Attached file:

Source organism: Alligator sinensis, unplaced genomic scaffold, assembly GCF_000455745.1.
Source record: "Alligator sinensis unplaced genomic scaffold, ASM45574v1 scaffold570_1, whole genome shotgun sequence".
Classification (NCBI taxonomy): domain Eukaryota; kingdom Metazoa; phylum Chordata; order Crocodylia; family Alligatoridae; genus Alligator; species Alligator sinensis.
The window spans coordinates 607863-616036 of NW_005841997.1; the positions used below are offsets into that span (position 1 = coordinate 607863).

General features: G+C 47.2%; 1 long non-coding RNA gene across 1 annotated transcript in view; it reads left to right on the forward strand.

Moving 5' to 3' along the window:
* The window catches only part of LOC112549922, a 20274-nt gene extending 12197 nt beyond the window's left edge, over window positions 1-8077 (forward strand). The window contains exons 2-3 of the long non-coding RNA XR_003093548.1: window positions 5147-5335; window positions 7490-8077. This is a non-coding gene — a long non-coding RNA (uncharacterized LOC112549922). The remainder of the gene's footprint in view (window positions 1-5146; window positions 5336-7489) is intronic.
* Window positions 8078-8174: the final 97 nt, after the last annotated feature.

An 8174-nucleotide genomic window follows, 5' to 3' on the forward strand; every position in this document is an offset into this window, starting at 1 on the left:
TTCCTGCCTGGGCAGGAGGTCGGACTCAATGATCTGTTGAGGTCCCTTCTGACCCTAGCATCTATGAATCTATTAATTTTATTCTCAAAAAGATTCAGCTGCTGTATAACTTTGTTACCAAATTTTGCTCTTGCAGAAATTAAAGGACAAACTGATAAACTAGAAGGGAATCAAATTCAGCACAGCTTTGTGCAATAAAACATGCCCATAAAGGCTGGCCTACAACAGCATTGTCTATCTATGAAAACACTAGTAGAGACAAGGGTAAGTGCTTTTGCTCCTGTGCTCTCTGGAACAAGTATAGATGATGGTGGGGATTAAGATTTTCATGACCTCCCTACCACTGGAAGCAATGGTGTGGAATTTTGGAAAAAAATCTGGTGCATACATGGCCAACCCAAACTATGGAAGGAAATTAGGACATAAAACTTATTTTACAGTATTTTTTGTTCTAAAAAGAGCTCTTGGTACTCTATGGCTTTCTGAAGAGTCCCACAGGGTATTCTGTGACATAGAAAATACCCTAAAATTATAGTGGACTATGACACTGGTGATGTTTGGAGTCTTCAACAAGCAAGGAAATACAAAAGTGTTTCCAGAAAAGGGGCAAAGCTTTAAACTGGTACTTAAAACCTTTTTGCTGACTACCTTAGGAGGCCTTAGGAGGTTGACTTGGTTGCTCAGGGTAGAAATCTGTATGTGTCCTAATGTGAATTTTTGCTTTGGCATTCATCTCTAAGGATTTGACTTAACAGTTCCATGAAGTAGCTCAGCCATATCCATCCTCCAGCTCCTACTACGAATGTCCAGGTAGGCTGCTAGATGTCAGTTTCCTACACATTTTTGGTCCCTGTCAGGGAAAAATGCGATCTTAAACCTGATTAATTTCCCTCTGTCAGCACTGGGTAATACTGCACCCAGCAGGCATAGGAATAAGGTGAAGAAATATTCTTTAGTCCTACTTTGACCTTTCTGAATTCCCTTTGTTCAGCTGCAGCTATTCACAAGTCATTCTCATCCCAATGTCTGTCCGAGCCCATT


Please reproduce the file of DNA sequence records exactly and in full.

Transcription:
Source organism: Alligator sinensis, unplaced genomic scaffold, assembly GCF_000455745.1.
Source record: "Alligator sinensis unplaced genomic scaffold, ASM45574v1 scaffold570_1, whole genome shotgun sequence".
Classification (NCBI taxonomy): domain Eukaryota; kingdom Metazoa; phylum Chordata; order Crocodylia; family Alligatoridae; genus Alligator; species Alligator sinensis.
The window spans coordinates 607863-616036 of NW_005841997.1; the positions used below are offsets into that span (position 1 = coordinate 607863).

General features: G+C 47.2%; 1 long non-coding RNA gene across 1 annotated transcript in view; it reads left to right on the forward strand.

Moving 5' to 3' along the window:
* The window catches only part of LOC112549922, a 20274-nt gene extending 12197 nt beyond the window's left edge, over window positions 1-8077 (forward strand). The window contains exons 2-3 of the long non-coding RNA XR_003093548.1: window positions 5147-5335; window positions 7490-8077. This is a non-coding gene — a long non-coding RNA (uncharacterized LOC112549922). The remainder of the gene's footprint in view (window positions 1-5146; window positions 5336-7489) is intronic.
* Window positions 8078-8174: the final 97 nt, after the last annotated feature.

An 8174-nucleotide genomic window follows, 5' to 3' on the forward strand; every position in this document is an offset into this window, starting at 1 on the left:
TTCCTGCCTGGGCAGGAGGTCGGACTCAATGATCTGTTGAGGTCCCTTCTGACCCTAGCATCTATGAATCTATTAATTTTATTCTCAAAAAGATTCAGCTGCTGTATAACTTTGTTACCAAATTTTGCTCTTGCAGAAATTAAAGGACAAACTGATAAACTAGAAGGGAATCAAATTCAGCACAGCTTTGTGCAATAAAACATGCCCATAAAGGCTGGCCTACAACAGCATTGTCTATCTATGAAAACACTAGTAGAGACAAGGGTAAGTGCTTTTGCTCCTGTGCTCTCTGGAACAAGTATAGATGATGGTGGGGATTAAGATTTTCATGACCTCCCTACCACTGGAAGCAATGGTGTGGAATTTTGGAAAAAAATCTGGTGCATACATGGCCAACCCAAACTATGGAAGGAAATTAGGACATAAAACTTATTTTACAGTATTTTTTGTTCTAAAAAGAGCTCTTGGTACTCTATGGCTTTCTGAAGAGTCCCACAGGGTATTCTGTGACATAGAAAATACCCTAAAATTATAGTGGACTATGACACTGGTGATGTTTGGAGTCTTCAACAAGCAAGGAAATACAAAAGTGTTTCCAGAAAAGGGGCAAAGCTTTAAACTGGTACTTAAAACCTTTTTGCTGACTACCTTAGGAGGCCTTAGGAGGTTGACTTGGTTGCTCAGGGTAGAAATCTGTATGTGTCCTAATGTGAATTTTTGCTTTGGCATTCATCTCTAAGGATTTGACTTAACAGTTCCATGAAGTAGCTCAGCCATATCCATCCTCCAGCTCCTACTACGAATGTCCAGGTAGGCTGCTAGATGTCAGTTTCCTACACATTTTTGGTCCCTGTCAGGGAAAAATGCGATCTTAAACCTGATTAATTTCCCTCTGTCAGCACTGGGTAATACTGCACCCAGCAGGCATAGGAATAAGGTGAAGAAATATTCTTTAGTCCTACTTTGACCTTTCTGAATTCCCTTTGTTCAGCTGCAGCTATTCACAAGTCATTCTCATCCCAATGTCTGTCCGAGCCCATT